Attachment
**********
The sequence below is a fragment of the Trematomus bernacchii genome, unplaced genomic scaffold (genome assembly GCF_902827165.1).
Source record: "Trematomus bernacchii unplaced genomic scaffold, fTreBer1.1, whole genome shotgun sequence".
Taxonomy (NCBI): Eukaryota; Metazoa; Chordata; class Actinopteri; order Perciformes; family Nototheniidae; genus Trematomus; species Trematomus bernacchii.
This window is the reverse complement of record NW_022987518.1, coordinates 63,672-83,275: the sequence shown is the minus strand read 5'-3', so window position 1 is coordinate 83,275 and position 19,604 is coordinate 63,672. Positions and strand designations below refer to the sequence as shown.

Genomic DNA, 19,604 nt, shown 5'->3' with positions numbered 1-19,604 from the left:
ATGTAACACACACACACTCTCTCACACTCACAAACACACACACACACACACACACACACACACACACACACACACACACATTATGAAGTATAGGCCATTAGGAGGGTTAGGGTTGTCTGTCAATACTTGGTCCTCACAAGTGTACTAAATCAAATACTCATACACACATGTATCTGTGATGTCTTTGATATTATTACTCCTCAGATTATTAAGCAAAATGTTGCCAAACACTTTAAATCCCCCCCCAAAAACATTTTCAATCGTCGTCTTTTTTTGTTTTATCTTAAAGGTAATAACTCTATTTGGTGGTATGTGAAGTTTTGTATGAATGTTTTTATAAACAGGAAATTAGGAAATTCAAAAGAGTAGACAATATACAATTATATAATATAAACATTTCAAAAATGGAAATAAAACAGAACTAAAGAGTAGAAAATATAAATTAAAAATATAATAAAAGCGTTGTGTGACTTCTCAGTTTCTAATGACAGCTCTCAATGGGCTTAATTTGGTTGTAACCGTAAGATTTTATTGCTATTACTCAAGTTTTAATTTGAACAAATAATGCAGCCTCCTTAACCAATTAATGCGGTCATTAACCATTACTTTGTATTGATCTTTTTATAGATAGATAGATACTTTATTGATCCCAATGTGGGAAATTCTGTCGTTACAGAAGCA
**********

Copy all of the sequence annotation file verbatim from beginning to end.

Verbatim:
The sequence below is a fragment of the Trematomus bernacchii genome, unplaced genomic scaffold (genome assembly GCF_902827165.1).
Source record: "Trematomus bernacchii unplaced genomic scaffold, fTreBer1.1, whole genome shotgun sequence".
Taxonomy (NCBI): Eukaryota; Metazoa; Chordata; class Actinopteri; order Perciformes; family Nototheniidae; genus Trematomus; species Trematomus bernacchii.
This window is the reverse complement of record NW_022987518.1, coordinates 63,672-83,275: the sequence shown is the minus strand read 5'-3', so window position 1 is coordinate 83,275 and position 19,604 is coordinate 63,672. Positions and strand designations below refer to the sequence as shown.

Genomic DNA, 19,604 nt, shown 5'->3' with positions numbered 1-19,604 from the left:
ATGTAACACACACACACTCTCTCACACTCACAAACACACACACACACACACACACACACACACACACACACACACACACATTATGAAGTATAGGCCATTAGGAGGGTTAGGGTTGTCTGTCAATACTTGGTCCTCACAAGTGTACTAAATCAAATACTCATACACACATGTATCTGTGATGTCTTTGATATTATTACTCCTCAGATTATTAAGCAAAATGTTGCCAAACACTTTAAATCCCCCCCCAAAAACATTTTCAATCGTCGTCTTTTTTTGTTTTATCTTAAAGGTAATAACTCTATTTGGTGGTATGTGAAGTTTTGTATGAATGTTTTTATAAACAGGAAATTAGGAAATTCAAAAGAGTAGACAATATACAATTATATAATATAAACATTTCAAAAATGGAAATAAAACAGAACTAAAGAGTAGAAAATATAAATTAAAAATATAATAAAAGCGTTGTGTGACTTCTCAGTTTCTAATGACAGCTCTCAATGGGCTTAATTTGGTTGTAACCGTAAGATTTTATTGCTATTACTCAAGTTTTAATTTGAACAAATAATGCAGCCTCCTTAACCAATTAATGCGGTCATTAACCATTACTTTGTATTGATCTTTTTATAGATAGATAGATACTTTATTGATCCCAATGTGGGAAATTCTGTCGTTACAGAAGCA